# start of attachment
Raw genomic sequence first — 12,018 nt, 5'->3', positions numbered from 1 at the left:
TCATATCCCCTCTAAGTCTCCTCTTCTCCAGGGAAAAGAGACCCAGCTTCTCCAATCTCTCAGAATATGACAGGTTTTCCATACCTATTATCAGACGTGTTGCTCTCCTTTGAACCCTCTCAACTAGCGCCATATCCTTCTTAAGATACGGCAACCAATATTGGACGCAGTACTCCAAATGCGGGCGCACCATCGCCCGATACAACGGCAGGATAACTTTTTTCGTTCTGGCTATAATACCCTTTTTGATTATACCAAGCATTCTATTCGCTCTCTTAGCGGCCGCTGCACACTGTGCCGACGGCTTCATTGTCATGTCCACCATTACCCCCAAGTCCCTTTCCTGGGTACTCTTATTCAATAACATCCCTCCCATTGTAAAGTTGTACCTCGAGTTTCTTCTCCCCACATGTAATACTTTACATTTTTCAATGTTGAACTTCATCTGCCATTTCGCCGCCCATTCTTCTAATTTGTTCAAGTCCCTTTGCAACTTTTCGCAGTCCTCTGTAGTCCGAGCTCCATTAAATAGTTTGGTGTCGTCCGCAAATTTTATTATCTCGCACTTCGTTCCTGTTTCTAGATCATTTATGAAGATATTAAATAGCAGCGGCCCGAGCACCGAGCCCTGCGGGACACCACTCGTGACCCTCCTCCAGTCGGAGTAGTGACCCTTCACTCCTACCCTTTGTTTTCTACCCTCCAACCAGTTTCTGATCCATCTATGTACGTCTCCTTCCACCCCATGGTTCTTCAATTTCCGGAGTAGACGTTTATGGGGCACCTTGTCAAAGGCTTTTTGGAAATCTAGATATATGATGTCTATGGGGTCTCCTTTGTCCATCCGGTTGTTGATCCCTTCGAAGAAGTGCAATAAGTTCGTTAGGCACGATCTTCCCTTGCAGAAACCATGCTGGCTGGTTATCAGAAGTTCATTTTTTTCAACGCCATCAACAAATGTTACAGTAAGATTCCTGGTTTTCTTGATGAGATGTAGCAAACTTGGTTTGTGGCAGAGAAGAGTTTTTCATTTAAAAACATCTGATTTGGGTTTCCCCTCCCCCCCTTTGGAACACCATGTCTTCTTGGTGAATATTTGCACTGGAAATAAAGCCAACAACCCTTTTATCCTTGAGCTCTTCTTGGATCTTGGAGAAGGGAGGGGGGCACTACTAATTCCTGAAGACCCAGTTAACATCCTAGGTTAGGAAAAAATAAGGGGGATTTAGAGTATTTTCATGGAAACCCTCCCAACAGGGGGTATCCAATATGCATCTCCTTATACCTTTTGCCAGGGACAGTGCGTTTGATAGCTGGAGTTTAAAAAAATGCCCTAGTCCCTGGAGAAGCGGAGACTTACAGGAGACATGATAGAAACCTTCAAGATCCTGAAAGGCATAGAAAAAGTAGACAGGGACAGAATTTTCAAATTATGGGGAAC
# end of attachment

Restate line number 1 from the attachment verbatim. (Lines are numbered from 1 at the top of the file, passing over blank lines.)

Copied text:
Raw genomic sequence first — 12,018 nt, 5'->3', positions numbered from 1 at the left: